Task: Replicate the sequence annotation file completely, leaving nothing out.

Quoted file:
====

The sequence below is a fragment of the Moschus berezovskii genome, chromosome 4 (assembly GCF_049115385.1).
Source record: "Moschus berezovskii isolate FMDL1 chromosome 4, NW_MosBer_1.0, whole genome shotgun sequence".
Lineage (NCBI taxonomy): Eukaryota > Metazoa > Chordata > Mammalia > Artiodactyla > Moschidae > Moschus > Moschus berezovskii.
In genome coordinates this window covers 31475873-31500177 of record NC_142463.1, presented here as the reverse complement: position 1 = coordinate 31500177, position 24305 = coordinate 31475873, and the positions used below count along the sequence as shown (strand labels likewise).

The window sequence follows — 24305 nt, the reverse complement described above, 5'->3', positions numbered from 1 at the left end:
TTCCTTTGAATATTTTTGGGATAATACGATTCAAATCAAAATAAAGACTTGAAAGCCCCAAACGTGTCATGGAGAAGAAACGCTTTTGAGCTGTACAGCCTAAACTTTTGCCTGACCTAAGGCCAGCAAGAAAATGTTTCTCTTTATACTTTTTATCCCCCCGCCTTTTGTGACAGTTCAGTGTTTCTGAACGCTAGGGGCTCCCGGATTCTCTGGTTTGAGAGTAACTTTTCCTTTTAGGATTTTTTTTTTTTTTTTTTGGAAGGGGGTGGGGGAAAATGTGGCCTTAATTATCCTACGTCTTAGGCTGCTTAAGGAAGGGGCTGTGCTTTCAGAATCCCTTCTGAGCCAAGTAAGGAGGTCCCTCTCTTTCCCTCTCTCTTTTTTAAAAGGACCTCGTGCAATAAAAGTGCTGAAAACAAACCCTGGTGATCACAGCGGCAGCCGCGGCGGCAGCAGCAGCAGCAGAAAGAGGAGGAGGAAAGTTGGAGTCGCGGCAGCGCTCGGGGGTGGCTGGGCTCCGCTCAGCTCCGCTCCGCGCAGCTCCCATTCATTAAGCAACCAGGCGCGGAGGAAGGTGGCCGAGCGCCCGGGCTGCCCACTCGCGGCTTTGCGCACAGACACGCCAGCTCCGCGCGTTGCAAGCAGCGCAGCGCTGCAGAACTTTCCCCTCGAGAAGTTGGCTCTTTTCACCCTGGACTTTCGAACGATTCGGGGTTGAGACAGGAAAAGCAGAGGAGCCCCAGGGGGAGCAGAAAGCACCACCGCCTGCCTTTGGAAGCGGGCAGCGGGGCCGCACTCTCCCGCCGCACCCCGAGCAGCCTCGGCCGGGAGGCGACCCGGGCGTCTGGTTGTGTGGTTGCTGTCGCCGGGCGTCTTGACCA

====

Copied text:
The sequence below is a fragment of the Moschus berezovskii genome, chromosome 4 (assembly GCF_049115385.1).
Source record: "Moschus berezovskii isolate FMDL1 chromosome 4, NW_MosBer_1.0, whole genome shotgun sequence".
Lineage (NCBI taxonomy): Eukaryota > Metazoa > Chordata > Mammalia > Artiodactyla > Moschidae > Moschus > Moschus berezovskii.
In genome coordinates this window covers 31475873-31500177 of record NC_142463.1, presented here as the reverse complement: position 1 = coordinate 31500177, position 24305 = coordinate 31475873, and the positions used below count along the sequence as shown (strand labels likewise).

The window sequence follows — 24305 nt, the reverse complement described above, 5'->3', positions numbered from 1 at the left end:
TTCCTTTGAATATTTTTGGGATAATACGATTCAAATCAAAATAAAGACTTGAAAGCCCCAAACGTGTCATGGAGAAGAAACGCTTTTGAGCTGTACAGCCTAAACTTTTGCCTGACCTAAGGCCAGCAAGAAAATGTTTCTCTTTATACTTTTTATCCCCCCGCCTTTTGTGACAGTTCAGTGTTTCTGAACGCTAGGGGCTCCCGGATTCTCTGGTTTGAGAGTAACTTTTCCTTTTAGGATTTTTTTTTTTTTTTTTTGGAAGGGGGTGGGGGAAAATGTGGCCTTAATTATCCTACGTCTTAGGCTGCTTAAGGAAGGGGCTGTGCTTTCAGAATCCCTTCTGAGCCAAGTAAGGAGGTCCCTCTCTTTCCCTCTCTCTTTTTTAAAAGGACCTCGTGCAATAAAAGTGCTGAAAACAAACCCTGGTGATCACAGCGGCAGCCGCGGCGGCAGCAGCAGCAGCAGAAAGAGGAGGAGGAAAGTTGGAGTCGCGGCAGCGCTCGGGGGTGGCTGGGCTCCGCTCAGCTCCGCTCCGCGCAGCTCCCATTCATTAAGCAACCAGGCGCGGAGGAAGGTGGCCGAGCGCCCGGGCTGCCCACTCGCGGCTTTGCGCACAGACACGCCAGCTCCGCGCGTTGCAAGCAGCGCAGCGCTGCAGAACTTTCCCCTCGAGAAGTTGGCTCTTTTCACCCTGGACTTTCGAACGATTCGGGGTTGAGACAGGAAAAGCAGAGGAGCCCCAGGGGGAGCAGAAAGCACCACCGCCTGCCTTTGGAAGCGGGCAGCGGGGCCGCACTCTCCCGCCGCACCCCGAGCAGCCTCGGCCGGGAGGCGACCCGGGCGTCTGGTTGTGTGGTTGCTGTCGCCGGGCGTCTTGACCA